If you are playing right half in a traditional Indian-Australian system,you know what’s dangerous and what’s not. So you know where to run,you know what positions exposed you and the rest of it. Suddenly I throw you into a European system,it takes an awful long time to learn,which is not instinctive. That time to learn is very difficult at the international level. If you have to think about how you are playing it can be disastrous. So the system has to be inbuilt.

…and that’s what happened…

That’s exactly what’s happened. We’ve tried it in Australia. We had some coaches teach European-style hockey. It had two effects: they never won,and secondly,the players in the European system never got a chance to play in the higher levels. We lost a lot of talent because they couldn’t go back to 5-3-2-1. It’s just not possible.

I suppose it happened because people got paranoid that you had too many up front and you were conceding too many goals…

And that was the case. It was probably fitness,probably tactics,and a few things like that…

Forwards not willing to come back too…

Forwards never came back. They stayed out there looking for glory.

Are you now persuading them to come back?

You look at our centre forwards like Shivender and Chandi,they are probably the hardest workers in the team. We use an interchange system. No player plays more than between 7 and 9 minutes and based on their fitness,we have a schedule of shifting players in and out of the team. So we have to have 16 players of equal ability.

The other chronic Indian problem always was keeping the ball… dazzling the crowds with stick work…

That’s a fitness problem as well. As soon as you lose your fitness and the legs go,your brain goes and then you lose control of the ball. When our players work on the field they play at their 100% for 7 and 9 minutes and then they go and rest.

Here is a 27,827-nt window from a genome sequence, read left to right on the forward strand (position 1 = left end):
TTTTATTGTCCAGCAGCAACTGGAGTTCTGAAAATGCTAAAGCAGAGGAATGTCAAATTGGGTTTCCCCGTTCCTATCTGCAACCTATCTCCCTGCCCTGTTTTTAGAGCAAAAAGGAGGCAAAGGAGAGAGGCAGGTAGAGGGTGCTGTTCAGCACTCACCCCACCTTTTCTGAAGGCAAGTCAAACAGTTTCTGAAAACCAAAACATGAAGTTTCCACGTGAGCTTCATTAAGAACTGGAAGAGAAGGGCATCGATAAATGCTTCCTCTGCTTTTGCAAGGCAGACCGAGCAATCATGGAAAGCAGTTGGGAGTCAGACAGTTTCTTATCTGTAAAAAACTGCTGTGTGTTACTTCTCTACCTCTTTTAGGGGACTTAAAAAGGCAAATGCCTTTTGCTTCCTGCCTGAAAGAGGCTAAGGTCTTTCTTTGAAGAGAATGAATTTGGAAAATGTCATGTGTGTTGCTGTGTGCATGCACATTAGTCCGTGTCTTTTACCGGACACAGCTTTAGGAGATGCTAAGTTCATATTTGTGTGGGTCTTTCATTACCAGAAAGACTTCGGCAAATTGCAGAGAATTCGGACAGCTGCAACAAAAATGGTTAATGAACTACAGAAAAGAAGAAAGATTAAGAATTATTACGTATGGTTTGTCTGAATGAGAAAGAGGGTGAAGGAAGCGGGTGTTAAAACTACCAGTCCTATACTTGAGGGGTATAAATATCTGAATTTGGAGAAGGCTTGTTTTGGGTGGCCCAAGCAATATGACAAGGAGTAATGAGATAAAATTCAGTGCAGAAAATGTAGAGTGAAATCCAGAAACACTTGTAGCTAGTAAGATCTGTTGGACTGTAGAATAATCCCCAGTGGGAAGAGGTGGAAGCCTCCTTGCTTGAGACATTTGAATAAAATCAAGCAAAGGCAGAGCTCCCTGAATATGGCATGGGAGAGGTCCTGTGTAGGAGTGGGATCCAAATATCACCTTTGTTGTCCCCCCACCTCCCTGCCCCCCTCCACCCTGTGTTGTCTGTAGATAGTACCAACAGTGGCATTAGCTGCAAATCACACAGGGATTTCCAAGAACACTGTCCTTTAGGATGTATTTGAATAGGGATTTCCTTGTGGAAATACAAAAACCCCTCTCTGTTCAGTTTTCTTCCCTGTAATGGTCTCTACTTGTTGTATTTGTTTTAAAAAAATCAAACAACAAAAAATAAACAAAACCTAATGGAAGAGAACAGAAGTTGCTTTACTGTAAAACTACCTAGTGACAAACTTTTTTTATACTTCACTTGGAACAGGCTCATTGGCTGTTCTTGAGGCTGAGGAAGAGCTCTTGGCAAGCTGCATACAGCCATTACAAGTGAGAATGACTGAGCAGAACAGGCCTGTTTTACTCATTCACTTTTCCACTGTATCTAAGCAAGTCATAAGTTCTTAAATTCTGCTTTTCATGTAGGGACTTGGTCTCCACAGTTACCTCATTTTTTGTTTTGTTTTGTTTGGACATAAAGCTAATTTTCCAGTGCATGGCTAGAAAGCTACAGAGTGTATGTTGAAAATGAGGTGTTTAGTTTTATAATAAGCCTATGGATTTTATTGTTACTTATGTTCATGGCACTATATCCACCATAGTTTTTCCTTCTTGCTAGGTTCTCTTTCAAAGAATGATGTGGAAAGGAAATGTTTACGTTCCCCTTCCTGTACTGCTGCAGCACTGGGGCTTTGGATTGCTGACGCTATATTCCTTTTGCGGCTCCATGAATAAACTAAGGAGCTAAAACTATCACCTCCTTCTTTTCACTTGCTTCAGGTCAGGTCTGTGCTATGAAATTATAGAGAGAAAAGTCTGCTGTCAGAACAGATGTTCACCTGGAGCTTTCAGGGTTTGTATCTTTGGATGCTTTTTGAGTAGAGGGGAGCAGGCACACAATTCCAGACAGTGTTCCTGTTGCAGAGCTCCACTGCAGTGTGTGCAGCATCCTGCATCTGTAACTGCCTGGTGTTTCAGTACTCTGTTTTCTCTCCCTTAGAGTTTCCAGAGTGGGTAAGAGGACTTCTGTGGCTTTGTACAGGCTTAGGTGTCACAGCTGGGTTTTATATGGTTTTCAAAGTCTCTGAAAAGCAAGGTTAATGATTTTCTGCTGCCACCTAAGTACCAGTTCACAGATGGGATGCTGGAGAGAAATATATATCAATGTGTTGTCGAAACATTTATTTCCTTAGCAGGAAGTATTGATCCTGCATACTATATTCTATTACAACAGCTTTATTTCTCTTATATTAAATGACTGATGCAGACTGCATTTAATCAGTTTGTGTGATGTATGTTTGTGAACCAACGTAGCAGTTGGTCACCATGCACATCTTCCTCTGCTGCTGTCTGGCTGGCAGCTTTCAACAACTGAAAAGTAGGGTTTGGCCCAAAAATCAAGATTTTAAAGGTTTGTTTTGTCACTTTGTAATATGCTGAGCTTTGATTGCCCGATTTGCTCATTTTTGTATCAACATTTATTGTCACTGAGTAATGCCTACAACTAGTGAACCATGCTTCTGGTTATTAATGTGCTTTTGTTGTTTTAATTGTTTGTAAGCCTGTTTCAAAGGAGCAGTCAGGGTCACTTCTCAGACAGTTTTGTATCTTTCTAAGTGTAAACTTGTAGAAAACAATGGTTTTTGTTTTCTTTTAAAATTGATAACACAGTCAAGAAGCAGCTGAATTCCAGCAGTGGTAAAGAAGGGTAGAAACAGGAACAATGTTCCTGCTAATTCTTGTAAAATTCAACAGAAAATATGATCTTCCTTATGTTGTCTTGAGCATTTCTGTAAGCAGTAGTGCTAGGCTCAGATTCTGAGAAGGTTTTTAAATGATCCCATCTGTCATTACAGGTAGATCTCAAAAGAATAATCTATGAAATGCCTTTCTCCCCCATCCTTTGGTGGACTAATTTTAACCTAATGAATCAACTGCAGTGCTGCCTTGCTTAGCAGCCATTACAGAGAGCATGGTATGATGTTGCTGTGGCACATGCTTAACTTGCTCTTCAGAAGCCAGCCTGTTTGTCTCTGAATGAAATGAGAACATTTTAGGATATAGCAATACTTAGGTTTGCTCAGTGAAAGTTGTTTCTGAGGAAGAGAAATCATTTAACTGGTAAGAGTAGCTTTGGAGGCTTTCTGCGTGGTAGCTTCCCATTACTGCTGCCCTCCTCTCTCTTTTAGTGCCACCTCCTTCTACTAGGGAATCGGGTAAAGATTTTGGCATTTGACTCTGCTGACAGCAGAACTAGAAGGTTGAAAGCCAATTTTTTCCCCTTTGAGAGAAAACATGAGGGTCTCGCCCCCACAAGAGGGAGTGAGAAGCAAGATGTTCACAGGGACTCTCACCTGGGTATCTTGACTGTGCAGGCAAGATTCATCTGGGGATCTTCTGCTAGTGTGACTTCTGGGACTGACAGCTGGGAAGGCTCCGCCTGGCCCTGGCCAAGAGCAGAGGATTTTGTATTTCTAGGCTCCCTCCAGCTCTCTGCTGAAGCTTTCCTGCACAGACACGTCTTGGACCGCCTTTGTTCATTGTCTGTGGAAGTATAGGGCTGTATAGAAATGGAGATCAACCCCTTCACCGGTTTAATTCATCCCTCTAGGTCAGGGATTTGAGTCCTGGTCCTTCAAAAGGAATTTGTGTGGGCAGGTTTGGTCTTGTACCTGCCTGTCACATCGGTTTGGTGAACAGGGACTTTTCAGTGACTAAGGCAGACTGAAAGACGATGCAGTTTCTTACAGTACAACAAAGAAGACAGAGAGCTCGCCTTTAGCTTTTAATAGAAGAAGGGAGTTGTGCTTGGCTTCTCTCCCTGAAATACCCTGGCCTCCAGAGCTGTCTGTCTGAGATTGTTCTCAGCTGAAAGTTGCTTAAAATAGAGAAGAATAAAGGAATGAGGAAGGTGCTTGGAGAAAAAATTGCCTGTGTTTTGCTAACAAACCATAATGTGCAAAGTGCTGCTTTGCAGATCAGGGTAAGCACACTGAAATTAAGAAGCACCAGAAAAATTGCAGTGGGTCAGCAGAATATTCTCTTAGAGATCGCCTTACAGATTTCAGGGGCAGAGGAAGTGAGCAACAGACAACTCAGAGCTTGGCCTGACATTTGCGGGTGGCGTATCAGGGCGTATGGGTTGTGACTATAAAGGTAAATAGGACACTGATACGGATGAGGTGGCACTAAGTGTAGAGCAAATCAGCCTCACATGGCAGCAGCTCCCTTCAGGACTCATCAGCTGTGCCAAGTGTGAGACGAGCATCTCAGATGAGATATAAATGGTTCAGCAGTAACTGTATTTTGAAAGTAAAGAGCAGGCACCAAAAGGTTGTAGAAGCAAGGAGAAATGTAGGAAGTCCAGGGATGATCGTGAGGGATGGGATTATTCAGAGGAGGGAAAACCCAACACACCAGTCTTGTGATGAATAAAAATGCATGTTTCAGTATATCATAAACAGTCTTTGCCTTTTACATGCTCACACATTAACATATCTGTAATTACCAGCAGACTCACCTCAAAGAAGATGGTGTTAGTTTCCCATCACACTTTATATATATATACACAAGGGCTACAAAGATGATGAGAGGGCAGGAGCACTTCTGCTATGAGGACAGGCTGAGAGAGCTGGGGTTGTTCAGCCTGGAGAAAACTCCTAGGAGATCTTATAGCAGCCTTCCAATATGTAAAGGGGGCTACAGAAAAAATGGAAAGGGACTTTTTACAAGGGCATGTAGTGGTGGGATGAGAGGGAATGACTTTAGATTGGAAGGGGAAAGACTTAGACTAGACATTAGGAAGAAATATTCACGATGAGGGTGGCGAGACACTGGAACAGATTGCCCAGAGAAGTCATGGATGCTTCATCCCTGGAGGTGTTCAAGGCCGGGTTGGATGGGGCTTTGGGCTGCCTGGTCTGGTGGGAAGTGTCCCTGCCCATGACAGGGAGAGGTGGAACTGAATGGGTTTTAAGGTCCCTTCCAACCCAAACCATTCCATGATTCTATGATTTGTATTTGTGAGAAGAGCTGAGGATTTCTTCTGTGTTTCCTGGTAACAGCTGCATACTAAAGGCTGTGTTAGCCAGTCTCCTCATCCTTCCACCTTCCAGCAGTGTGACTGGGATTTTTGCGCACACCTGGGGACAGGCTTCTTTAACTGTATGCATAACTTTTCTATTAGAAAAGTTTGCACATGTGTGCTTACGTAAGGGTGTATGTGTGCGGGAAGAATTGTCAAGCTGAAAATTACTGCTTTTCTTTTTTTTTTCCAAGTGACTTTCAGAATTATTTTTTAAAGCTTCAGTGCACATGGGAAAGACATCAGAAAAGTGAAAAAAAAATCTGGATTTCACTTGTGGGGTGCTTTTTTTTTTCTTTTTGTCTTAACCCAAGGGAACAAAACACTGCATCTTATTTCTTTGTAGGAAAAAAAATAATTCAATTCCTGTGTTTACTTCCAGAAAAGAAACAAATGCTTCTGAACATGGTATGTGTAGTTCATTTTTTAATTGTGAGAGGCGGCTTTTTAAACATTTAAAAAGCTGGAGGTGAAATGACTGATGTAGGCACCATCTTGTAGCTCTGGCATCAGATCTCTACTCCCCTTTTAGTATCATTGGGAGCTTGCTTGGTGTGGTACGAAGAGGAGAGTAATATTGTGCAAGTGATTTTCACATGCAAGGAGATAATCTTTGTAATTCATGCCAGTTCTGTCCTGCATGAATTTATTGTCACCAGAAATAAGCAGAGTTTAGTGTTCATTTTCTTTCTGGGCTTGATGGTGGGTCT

So what’s the biggest challenge you face now when you deal with this team? Obviously enormously talented all these boys…

The biggest challenge is trying that they learn the style quickly enough and hold it together and nothing goes wrong for the Qualifiers…

Is there something that you keep telling them and they don’t get it?

Yes. Five yards on either side of the 25-yard line,don’t lose the ball. Don’t make a mistake. Every time you lose the ball in that area the opposition run down and have a shot at the goal or get a penalty corner. It is the one rule,they do an awful lot of running and if you break that rule four or five times in a half,you get tired and concede goals. That’s the one thing that drives me crazy.

Is there anything that these Indian boys are teaching you?

They’re teaching me that curry disagrees with me if I eat too much of it.

So let me ask you the most feared question,but I can’t help it,you see us qualify for the Olympics?

Yes. With a caveat,though,provided nothing goes wrong,bad umpiring or we fall in a hole. We have done everything we possibly can to prepare…

You’ve got the bit of a sardar in you. You keep smiling all the time…

Why wouldn’t you? You love the game. We are crazy people about hockey…

That’s what Indian hockey needs… a tough Aussie with a big heart,a centre half heart… optimism and a smile on his face.

Thank you very much.

Transcribed by L Ramakrishnan